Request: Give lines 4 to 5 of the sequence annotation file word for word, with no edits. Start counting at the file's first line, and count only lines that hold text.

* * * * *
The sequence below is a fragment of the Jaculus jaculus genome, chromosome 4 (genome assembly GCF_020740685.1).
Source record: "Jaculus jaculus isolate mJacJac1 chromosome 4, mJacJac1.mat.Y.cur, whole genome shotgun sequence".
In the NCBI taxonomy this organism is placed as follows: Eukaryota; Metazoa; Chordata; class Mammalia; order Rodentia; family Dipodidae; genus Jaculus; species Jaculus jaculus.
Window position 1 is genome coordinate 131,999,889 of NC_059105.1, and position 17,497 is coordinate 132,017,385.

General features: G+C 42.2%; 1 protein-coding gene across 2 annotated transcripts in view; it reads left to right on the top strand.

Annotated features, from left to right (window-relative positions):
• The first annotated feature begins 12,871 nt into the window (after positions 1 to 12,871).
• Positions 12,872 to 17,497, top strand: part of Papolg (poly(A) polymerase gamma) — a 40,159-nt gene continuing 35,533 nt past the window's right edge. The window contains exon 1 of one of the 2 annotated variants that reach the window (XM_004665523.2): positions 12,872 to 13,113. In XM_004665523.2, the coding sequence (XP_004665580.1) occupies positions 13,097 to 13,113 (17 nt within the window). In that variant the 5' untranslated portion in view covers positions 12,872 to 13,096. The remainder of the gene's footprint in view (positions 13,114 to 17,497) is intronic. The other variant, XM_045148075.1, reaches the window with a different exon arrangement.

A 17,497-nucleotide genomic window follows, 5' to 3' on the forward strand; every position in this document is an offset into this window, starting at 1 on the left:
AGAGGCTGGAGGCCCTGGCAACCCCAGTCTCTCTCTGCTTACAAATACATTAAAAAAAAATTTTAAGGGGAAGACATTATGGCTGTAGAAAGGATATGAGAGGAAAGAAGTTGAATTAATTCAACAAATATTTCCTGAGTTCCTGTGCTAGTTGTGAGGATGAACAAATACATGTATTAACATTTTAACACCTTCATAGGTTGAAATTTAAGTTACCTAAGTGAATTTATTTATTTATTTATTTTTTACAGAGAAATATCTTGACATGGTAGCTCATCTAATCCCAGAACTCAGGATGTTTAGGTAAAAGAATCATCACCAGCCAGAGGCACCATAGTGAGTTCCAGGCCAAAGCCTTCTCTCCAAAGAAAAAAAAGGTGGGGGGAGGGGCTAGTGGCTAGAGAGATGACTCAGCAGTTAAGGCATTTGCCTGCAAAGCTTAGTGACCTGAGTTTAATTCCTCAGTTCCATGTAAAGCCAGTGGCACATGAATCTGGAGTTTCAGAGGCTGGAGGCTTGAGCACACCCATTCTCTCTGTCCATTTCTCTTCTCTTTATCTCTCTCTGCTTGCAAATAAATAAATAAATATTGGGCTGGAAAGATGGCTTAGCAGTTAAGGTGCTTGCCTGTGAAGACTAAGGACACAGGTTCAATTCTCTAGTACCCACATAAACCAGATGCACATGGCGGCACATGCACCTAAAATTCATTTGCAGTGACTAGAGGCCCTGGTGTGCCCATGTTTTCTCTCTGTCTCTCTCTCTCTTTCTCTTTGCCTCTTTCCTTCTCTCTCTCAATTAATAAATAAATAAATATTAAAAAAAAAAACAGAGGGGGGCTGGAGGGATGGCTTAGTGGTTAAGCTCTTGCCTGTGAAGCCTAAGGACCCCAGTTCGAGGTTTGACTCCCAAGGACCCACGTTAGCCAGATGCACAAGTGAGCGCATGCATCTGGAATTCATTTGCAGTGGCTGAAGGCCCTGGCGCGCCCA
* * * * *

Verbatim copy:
Window position 1 is genome coordinate 131,999,889 of NC_059105.1, and position 17,497 is coordinate 132,017,385.

General features: G+C 42.2%; 1 protein-coding gene across 2 annotated transcripts in view; it reads left to right on the top strand.